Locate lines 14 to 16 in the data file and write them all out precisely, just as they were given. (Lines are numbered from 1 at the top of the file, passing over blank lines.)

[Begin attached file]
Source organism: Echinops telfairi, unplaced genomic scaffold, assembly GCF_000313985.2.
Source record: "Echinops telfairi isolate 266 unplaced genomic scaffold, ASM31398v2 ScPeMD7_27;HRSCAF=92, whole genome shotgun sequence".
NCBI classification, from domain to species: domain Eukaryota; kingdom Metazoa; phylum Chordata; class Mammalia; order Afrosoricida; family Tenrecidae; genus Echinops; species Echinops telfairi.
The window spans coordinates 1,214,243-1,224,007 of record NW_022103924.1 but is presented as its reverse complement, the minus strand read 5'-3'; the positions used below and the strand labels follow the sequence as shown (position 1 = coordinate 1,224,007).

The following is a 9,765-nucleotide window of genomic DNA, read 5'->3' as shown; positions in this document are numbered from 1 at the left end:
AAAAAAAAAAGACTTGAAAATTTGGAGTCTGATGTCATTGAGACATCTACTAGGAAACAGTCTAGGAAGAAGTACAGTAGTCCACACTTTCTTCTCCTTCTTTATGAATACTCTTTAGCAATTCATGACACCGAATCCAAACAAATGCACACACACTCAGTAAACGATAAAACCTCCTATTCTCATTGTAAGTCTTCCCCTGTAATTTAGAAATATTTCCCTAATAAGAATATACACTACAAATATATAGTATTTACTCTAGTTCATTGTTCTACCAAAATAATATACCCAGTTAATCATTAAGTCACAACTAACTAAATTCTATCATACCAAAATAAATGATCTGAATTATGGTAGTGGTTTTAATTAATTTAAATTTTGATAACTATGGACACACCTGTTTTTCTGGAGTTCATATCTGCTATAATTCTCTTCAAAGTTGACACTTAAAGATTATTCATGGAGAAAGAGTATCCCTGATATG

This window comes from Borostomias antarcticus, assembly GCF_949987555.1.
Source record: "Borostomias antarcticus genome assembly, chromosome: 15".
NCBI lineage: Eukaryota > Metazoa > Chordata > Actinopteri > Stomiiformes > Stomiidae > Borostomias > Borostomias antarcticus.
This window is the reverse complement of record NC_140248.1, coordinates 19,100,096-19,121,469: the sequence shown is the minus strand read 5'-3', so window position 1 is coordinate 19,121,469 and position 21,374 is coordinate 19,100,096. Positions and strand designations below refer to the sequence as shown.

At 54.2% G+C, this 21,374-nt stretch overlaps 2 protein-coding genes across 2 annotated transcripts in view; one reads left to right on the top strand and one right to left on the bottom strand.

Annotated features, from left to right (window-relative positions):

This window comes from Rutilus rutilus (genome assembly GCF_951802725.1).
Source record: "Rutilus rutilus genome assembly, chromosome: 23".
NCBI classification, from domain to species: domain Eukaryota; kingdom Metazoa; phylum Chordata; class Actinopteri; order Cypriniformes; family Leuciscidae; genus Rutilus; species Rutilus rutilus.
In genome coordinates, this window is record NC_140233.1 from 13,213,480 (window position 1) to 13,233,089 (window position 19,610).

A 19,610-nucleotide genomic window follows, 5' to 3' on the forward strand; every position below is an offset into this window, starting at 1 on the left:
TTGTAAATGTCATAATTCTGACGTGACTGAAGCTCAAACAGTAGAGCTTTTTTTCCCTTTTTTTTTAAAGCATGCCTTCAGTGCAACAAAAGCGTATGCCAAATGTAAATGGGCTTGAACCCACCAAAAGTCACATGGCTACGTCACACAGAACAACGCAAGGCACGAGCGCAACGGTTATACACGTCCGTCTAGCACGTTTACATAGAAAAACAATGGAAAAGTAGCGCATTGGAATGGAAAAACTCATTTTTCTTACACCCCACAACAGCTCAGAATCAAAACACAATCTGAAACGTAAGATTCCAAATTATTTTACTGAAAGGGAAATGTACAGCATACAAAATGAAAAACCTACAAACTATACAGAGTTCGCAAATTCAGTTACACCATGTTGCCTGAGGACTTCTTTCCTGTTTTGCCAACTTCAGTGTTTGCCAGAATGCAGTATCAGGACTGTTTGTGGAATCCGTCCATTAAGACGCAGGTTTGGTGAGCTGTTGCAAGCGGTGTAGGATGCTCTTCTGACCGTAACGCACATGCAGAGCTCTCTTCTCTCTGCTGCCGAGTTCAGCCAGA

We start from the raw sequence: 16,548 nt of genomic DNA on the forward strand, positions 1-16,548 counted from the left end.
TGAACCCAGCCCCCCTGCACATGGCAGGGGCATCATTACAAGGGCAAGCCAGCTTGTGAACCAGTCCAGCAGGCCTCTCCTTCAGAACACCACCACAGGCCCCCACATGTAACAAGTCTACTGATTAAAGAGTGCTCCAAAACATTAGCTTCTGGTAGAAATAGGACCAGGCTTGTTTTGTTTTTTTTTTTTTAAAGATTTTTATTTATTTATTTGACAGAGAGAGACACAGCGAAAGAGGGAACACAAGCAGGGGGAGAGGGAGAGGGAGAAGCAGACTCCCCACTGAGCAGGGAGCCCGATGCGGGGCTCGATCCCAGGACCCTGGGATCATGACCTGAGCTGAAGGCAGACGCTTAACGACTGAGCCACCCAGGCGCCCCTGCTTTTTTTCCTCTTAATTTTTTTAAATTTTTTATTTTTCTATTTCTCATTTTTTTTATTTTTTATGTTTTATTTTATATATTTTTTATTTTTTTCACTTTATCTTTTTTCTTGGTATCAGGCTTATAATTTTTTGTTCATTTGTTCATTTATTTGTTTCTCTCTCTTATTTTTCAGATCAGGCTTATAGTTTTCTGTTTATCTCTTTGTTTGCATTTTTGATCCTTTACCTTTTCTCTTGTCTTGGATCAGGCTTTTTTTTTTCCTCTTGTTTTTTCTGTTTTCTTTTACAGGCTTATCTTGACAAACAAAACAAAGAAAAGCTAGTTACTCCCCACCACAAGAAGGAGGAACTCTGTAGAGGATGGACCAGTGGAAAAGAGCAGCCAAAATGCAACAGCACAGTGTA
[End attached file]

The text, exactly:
Source record: "Rutilus rutilus genome assembly, chromosome: 23".
NCBI classification, from domain to species: domain Eukaryota; kingdom Metazoa; phylum Chordata; class Actinopteri; order Cypriniformes; family Leuciscidae; genus Rutilus; species Rutilus rutilus.
In genome coordinates, this window is record NC_140233.1 from 13,213,480 (window position 1) to 13,233,089 (window position 19,610).